By David Morgan and Susan Cornwell
WASHINGTON (Reuters) – Members of the Democratic Party, to which US President Joe Biden is affiliated, planned a Wednesday vote in the Senate to lift the US debt ceiling, establishing yet another clash with Republicans amid to the risk of a federal debt default that would have serious economic consequences.
The effort looked doomed to failure, as the House’s top Republican, Mitch McConnell, said on Tuesday that members of his party would block the vote, as they have done twice before. McConnell urged Democrats to raise the debt ceiling on their own using a more complicated approach that rivals find impractical.
“They have time to do this. And the faster they start, the better,” McConnell said at a news conference.
In the absence of a clear solution, Congress is likely to push the US government closer to unprecedented and unnecessary default, which analysts say would disrupt the global financial system, increase borrowing costs and eliminate millions of jobs.
Treasury Secretary Janet Yellen said the government will exhaust its borrowing capacity by Oct. 18 if Congress does not increase the borrowing allowance, currently at $28.4 trillion.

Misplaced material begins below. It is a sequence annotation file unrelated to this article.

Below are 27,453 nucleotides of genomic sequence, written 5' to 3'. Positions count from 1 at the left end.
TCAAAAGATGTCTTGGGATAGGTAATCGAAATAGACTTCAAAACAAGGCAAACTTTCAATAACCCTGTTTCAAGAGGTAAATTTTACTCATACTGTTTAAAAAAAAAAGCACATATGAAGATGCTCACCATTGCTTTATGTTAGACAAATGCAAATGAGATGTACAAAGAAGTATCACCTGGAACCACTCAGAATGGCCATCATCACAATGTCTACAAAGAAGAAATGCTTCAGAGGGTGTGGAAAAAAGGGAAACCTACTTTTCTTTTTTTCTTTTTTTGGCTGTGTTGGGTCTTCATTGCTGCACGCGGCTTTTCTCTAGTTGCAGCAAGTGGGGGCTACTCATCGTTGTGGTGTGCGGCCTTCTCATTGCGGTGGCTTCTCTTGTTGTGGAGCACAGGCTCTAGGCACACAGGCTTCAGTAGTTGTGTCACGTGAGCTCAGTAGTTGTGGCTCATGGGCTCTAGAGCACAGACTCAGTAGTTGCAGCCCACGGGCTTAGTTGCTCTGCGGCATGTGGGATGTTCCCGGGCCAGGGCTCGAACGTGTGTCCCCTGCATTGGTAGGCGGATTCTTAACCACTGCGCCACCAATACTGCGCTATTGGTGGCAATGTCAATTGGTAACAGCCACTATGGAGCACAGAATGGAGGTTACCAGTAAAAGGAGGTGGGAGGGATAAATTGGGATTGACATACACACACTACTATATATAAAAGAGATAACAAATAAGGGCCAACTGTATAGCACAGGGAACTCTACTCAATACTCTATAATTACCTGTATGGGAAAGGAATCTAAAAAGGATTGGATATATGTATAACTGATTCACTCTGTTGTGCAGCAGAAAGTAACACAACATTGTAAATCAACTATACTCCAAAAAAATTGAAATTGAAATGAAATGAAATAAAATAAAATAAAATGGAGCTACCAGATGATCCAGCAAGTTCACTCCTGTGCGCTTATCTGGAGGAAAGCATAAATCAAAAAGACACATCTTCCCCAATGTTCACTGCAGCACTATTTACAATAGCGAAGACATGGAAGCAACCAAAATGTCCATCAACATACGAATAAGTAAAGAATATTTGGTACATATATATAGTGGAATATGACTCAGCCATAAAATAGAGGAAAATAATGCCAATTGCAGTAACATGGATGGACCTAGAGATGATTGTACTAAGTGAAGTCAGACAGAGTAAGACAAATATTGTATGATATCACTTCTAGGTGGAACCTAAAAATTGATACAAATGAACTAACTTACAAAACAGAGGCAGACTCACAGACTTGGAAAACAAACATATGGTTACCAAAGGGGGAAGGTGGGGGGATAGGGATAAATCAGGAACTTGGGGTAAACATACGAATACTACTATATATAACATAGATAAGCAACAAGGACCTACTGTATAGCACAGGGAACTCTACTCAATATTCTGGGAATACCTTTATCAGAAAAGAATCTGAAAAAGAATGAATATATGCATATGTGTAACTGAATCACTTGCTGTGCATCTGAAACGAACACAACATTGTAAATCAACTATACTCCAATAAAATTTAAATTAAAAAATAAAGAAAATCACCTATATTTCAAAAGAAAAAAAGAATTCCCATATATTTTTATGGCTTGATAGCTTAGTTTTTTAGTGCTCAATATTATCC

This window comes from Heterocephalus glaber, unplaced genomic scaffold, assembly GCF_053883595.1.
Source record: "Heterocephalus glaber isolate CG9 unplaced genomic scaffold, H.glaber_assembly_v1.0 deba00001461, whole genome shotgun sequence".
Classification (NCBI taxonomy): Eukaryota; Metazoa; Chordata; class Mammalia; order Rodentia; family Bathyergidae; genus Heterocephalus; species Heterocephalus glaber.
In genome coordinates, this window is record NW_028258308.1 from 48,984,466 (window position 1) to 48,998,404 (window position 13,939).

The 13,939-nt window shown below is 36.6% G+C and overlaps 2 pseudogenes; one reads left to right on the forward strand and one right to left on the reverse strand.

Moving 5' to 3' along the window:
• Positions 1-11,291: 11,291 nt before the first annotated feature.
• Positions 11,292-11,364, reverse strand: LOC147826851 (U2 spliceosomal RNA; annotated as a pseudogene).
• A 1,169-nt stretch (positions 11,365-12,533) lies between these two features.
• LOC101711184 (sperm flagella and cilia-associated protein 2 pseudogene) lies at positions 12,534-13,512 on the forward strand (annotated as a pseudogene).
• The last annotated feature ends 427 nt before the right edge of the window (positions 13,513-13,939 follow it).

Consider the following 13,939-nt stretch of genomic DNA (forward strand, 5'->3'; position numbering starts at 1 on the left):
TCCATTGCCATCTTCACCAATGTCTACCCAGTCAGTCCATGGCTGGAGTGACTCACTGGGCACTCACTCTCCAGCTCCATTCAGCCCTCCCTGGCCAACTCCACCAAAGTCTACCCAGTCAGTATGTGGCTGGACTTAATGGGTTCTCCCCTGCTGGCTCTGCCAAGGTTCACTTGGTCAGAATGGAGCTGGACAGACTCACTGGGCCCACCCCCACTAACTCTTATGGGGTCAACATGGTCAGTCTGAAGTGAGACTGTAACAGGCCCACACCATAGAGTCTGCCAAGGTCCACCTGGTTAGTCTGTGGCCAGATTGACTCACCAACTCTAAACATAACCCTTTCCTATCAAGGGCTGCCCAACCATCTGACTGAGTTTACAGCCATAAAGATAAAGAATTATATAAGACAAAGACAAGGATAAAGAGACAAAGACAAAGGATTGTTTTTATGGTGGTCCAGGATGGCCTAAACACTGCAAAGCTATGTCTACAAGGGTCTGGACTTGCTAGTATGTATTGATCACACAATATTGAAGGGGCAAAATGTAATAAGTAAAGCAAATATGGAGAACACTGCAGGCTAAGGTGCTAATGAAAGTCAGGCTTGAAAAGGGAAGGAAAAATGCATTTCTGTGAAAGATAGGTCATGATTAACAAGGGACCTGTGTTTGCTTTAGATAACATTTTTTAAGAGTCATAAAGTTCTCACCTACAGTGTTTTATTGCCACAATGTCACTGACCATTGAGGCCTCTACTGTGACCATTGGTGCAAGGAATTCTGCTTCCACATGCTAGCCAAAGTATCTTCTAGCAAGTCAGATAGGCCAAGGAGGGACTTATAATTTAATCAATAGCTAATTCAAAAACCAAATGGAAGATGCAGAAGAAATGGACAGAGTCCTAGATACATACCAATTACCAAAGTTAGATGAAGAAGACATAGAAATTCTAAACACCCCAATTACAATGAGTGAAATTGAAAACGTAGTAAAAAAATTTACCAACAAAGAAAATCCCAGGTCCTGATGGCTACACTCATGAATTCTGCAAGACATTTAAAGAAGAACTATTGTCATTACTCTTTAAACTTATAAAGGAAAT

Democrats tightly control both Houses of Congress, and the House of Representatives last week voted to lift the debt ceiling by the end of 2022.
But Democrats need at least ten Republican votes to overcome a procedural hurdle in the Senate, which is split evenly between the two parties. Republicans blocked two other efforts to raise the debt ceiling last week.
“If Republicans want to vote ‘no’ tomorrow, if they really want to be the default party, that’s their choice,” Schumer said on the Senate floor. “They have a chance to show that they are still responsible. It’s not too late. But it’s getting dangerously close.”
Republicans said the unpleasant task must be the responsibility of the ruling party. If they manage to force the Democrats to raise the debt limit on their own, the issue will likely serve as the basis for attacks against Democratic candidates in the 2022 legislative elections.
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